IIAs are known to pose various challenges to states, ranging from costly arbitration to delays or abandoning of regulatory action in the shadow of possible litigation. These important costs of IIAs raise the question of whether the treaties offer commensurate advantages to states that enter into them. Central among these claimed positive effects of IIAs is that they improve governance conditions (the rule of law) in host countries. It is on this point that Singapore’s experience with IIAs is particularly instructive. Singapore’s experience, as presented in this essay, highlights the challenges that IIAs can pose in even the best of governance environments and, in turn, raises questions as to the extent to which the treaties are calibrated to the goals that policy-makers and advocates set for them.
This article explores the meaning of the term “frivolous” as understood by the governments participating in the UNCITRAL WGIII ISDS reform process. It argues that participating states have focused on the procedural aspects of the problem by identifying ways to limit frivolous claims without undertaking the important substantive task of defining such claims.
The conflict between traditional miners in Marmato and Canadian transnational mining companies: Another ISDS dispute over natural resources in Colombia
This article provides historical context for the shift in the transnational legal order that governs mining in Colombia and has provoked an increasing number of socio-political conflicts, leading to ISDS claims.
In accordance with the third phase of its mandate, as well as the work planning and resourcing plan adopted at its 40th session, UNCITRAL Working Group III (WGIII) has continued its work on ISDS reform in 2022, with a focus on the draft code of conduct for international investment adjudicators, which was already the sole topic on the agenda of the 41st session and the subject of an informal meeting in December 2021.
This article provides an initial assessment of the ECT-based arbitration risk flowing from the COP 26 pledges due to their impact on fossil fuel investments in ECT contracting parties. It further estimates how these impacts could translate into investor–state arbitration claims based on past and ongoing cases in the energy sector.
ICSID tribunals fail to address the imbalance between sustainable development principles and investment protections
The importance of linking sustainable development and FDI has garnered increasing attention in recent years, and IIAs increasingly include sustainable development provisions. However, the architecture and functioning of the investment regime make application of these standards difficult.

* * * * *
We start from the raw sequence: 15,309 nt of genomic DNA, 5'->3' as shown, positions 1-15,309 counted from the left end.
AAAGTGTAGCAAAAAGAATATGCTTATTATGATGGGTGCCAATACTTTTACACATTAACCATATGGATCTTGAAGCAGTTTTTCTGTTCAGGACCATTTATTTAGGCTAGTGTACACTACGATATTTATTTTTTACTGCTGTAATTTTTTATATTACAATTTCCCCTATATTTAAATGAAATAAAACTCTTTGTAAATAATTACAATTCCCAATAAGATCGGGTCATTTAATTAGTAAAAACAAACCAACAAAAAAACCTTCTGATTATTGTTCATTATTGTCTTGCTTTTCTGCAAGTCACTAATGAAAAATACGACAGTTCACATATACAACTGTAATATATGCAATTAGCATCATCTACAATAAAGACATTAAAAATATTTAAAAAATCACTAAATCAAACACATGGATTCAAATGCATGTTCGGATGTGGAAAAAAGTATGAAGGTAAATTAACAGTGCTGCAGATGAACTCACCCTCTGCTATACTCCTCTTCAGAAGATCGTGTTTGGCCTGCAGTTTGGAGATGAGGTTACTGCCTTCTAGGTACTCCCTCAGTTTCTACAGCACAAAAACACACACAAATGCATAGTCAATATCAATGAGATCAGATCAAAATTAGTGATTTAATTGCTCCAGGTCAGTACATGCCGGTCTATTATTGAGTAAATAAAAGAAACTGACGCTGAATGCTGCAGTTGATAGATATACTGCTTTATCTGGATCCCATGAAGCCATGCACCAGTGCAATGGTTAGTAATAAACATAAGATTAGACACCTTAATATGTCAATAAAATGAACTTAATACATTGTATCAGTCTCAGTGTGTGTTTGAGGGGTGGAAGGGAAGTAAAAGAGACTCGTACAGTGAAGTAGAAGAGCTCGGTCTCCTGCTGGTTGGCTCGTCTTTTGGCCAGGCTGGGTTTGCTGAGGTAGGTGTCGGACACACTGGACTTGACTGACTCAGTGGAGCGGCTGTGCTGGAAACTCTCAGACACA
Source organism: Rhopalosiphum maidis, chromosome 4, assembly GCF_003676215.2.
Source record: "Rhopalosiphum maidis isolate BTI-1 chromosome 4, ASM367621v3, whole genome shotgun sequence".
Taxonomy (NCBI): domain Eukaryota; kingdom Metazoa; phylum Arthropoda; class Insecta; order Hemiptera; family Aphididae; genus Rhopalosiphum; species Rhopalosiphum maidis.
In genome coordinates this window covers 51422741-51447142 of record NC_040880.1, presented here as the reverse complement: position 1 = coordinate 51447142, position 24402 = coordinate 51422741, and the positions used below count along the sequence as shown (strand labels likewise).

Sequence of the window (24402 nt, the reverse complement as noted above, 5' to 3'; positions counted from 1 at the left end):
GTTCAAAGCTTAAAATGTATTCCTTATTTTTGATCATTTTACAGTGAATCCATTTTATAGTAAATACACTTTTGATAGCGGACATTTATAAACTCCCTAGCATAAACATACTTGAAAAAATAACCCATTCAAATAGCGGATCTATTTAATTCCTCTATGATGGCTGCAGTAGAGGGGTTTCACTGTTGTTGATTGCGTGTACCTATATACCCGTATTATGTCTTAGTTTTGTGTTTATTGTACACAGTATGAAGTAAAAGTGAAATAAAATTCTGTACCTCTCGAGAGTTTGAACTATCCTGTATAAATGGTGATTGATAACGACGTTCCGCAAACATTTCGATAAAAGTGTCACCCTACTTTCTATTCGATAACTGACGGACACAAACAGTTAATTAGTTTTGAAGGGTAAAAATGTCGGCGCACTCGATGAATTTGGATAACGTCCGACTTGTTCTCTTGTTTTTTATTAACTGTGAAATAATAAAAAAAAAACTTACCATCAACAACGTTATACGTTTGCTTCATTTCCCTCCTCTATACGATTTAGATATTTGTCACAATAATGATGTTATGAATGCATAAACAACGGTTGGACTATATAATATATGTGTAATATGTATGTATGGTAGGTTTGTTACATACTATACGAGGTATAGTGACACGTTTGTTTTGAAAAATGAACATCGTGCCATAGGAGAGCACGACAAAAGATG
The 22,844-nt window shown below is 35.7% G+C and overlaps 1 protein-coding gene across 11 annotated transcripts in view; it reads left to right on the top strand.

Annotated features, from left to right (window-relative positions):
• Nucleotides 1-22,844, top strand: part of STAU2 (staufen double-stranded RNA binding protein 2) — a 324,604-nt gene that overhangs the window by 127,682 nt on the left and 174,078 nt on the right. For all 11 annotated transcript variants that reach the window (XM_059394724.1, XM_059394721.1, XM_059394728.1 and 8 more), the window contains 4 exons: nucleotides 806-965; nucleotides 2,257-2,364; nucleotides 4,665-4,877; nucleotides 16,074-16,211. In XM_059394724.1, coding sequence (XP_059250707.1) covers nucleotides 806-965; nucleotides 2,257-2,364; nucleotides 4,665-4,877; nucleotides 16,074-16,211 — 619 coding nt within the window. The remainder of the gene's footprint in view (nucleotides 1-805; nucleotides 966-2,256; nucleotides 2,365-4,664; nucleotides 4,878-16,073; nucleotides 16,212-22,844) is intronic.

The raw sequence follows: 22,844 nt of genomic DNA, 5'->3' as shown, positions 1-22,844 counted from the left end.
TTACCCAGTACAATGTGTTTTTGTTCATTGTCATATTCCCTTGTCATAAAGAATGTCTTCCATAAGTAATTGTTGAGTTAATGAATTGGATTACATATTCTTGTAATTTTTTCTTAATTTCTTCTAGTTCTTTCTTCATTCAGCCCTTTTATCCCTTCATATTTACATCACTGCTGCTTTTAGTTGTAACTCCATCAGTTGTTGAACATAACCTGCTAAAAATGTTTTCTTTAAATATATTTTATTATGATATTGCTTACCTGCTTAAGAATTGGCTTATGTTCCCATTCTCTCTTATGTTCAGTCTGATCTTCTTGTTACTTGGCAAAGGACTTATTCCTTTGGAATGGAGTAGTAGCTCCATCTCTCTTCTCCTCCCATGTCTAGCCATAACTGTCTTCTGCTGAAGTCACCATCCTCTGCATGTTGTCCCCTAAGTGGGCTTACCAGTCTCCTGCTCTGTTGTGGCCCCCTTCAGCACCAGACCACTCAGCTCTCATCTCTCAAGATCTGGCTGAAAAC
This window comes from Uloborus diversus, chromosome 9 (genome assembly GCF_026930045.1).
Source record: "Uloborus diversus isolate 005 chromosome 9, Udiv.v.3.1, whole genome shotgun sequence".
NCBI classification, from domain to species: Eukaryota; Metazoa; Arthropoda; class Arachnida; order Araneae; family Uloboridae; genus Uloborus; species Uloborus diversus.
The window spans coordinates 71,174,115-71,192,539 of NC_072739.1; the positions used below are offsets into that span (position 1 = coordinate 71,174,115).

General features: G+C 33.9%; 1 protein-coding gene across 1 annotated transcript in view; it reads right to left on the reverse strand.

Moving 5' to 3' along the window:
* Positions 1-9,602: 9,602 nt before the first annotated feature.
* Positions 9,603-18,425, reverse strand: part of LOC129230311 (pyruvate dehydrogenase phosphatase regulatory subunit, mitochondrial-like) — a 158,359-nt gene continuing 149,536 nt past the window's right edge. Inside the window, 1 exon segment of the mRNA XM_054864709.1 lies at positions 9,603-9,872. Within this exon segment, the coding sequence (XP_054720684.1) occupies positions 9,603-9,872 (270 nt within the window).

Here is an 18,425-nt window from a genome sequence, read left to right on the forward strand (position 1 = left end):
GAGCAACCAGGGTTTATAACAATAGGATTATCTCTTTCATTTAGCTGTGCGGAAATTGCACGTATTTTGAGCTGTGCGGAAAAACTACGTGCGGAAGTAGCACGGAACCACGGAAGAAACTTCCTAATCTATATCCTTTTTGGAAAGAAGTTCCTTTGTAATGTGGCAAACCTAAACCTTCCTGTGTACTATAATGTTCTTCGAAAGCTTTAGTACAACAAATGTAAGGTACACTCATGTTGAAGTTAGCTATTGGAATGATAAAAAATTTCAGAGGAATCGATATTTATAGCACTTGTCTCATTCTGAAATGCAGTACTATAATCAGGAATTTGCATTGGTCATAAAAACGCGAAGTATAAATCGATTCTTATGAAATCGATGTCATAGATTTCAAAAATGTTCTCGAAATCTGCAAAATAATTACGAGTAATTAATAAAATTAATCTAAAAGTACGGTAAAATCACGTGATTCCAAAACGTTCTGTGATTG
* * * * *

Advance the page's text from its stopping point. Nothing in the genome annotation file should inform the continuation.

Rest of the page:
The recently rendered decision in Eco Oro v. Colombia highlights many of the problems with policy exceptionalism. Most importantly, it suggests that states cannot, by larding their investment treaties with exceptions and carve-outs, simply avoid reckoning with the fundamental challenges facing the investment treaty system.
A comparative approach to compensation in international property law claims: what lessons for international investment law? An interview with lead author, Esmé Shirlow.
The increasing size of awards of compensation made under IIAs is drawing greater scrutiny over the approaches that investment tribunals use to arrive at these—at times staggering—amounts. One question being asked is: How are things being done elsewhere? By contrasting these approaches with approaches used by international investment tribunals, this article seeks to draw out some key policy considerations for the reform of compensation principles.
They concern you more than you know: On the perils and potential of international investment agreements for the Agreement on TRIPS and COVID-19 discussions at the WTO
Talks on a possible COVID-19-related Agreement on Trade-Related Aspects of Intellectual Property Rights (TRIPS) decision aimed at scaling up vaccine and therapeutics production and equitable distribution continue, despite the postponement of the 12th WTO Ministerial Conference. Without coordination between a TRIPS decision and WTO members’ IIA obligations, these obligations could significantly reduce any decision’s effectiveness.
Of all fossil fuels, coal has the greatest climate impact. However, sovereign decisions to phase out coal inevitably affect the investment of coal power plant operators, frequently leading to disputes concerning compensation for lost profits.
An Interview With Esmé Shirlow on Judging at the Interface: Deference to state decision-making authority in international adjudication
An interview with Esmé Shirlow about her new book, Judging at the Interface: Deference to State Decision-Making Authority in International Adjudication.
(Français) Frazer Solar GMBH c. le Royaume du Lesotho
The ICSID tribunal in Infinito Gold v Costa Rica upholds several claims but declines to award damages. The majority of the tribunal found breaches of the FET standard but damages too speculative
Infinito Gold Ltd. v. Costa Rica, ICSID Case No. ARB/14/5
This article takes stock of UNCITRAL WGIII on ISDS reform discussions on the regulation of third-party funding.